• In 2005 the Senate passed a bill to allow drilling in ANWR but included it in a budget resolution. The House removed the drilling feature after House democrats refused to pass the budget with the drilling addition.
  • In another 2005 showdown, democratic senators filibustered a defense appropriations bill that included a drilling provision.

Perhaps one the fiercest stances against drilling for oil offshore has been made by President Bill Clinton. In 1998 he signed a 10 year extension to a drilling ban to protect the US coastlines. This still allowed the drilling of the southern US which was already well established. I remember like it was yesterday President Clinton saying that drilling today won’t make a difference for nearly 10 years. He argued that making the change at that time wouldn’t fix the problems they had then. I kept thinking to myself; why not worry about 5-10 years down the road too? Why is he being so short sighted and just thinking about today?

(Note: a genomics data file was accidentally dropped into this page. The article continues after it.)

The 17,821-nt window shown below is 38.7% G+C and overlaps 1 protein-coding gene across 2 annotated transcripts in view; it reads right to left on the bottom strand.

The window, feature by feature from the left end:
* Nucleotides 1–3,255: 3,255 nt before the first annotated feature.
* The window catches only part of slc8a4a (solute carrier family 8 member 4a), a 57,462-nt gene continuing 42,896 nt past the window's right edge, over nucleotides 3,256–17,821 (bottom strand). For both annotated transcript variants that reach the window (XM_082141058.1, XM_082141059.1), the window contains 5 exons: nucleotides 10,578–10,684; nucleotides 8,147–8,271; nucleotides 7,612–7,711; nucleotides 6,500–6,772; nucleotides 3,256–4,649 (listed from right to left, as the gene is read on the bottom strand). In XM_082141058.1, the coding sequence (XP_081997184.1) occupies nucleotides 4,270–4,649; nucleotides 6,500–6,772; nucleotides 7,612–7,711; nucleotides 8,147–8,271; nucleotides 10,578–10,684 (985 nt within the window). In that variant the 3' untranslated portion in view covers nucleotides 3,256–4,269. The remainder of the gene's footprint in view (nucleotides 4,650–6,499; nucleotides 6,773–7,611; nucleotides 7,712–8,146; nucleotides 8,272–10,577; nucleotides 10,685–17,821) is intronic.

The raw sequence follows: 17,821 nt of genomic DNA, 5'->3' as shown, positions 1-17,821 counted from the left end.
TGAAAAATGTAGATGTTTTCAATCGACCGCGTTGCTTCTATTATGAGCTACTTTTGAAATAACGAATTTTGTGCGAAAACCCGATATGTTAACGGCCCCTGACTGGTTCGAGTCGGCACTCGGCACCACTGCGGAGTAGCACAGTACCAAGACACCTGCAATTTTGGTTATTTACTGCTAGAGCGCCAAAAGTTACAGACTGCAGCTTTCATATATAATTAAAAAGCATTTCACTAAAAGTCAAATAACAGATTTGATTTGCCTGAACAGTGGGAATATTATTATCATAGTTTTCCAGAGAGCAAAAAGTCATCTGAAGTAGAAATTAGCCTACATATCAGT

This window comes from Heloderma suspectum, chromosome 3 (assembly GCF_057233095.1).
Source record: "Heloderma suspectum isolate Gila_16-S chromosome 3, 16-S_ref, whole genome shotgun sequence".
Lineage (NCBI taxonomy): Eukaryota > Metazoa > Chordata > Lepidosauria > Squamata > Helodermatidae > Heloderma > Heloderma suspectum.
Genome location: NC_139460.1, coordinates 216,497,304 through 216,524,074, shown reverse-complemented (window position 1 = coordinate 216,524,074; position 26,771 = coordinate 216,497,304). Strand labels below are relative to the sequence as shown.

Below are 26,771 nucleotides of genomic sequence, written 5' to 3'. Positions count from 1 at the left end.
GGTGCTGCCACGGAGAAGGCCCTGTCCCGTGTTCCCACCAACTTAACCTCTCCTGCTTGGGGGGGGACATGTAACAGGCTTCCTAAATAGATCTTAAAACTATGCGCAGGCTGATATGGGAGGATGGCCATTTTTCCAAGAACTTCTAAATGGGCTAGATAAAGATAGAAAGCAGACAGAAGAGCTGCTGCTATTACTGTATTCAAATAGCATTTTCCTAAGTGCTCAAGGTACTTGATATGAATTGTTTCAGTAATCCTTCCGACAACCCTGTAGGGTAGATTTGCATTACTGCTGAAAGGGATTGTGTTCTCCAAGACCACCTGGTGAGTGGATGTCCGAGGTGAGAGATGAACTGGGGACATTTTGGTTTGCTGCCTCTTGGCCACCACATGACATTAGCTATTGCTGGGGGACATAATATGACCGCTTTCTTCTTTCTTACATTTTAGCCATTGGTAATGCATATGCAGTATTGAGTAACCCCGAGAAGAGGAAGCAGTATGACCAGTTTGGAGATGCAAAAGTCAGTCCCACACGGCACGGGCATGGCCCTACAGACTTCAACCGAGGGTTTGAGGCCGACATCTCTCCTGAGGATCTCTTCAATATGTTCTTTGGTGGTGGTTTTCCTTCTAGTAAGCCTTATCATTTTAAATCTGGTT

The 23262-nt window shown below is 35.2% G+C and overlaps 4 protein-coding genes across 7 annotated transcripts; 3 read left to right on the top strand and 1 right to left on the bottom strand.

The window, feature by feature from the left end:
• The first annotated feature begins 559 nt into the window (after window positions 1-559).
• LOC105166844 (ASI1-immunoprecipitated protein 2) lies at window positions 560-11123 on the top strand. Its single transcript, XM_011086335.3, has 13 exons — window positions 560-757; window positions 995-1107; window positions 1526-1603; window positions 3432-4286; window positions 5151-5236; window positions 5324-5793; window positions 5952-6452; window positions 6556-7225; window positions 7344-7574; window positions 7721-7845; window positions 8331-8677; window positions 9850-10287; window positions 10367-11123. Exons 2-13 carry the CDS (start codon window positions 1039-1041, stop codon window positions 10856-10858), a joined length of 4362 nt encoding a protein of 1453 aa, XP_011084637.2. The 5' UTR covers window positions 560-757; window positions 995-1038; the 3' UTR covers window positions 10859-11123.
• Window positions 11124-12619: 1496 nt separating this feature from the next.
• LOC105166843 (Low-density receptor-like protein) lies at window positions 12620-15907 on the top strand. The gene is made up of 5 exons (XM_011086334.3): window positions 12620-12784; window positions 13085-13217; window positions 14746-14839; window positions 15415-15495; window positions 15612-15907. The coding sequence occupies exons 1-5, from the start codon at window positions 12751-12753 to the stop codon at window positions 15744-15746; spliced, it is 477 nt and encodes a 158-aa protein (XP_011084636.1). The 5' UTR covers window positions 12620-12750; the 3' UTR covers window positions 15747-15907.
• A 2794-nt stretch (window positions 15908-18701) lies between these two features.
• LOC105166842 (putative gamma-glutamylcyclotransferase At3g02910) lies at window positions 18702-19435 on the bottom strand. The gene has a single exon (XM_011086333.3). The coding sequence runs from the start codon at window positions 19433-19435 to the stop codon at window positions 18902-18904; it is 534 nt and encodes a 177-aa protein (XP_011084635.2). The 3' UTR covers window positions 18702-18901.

It appears that Clinton’s thinking has come around after gaining a few more years of wisdom. In 2011, Bill Clinton told attendees of the IHS CERAWeek conference that delaying offshore permits at a time when the economy is still building is “ridiculous”. Furthermore, Presidents Clinton and Bush (George W) agreed on many aspects of oil and gas issues.

Today we are again faced with skyrocketing gas prices. AAA reports the national average for regular grade gasoline is $3.731 (2/29/2012) with the price one year ago listed as $3.375. The prices are climbing very early this year and we need to wonder where the price will peak. Better yet, we need find a solution to this and quit putting it off.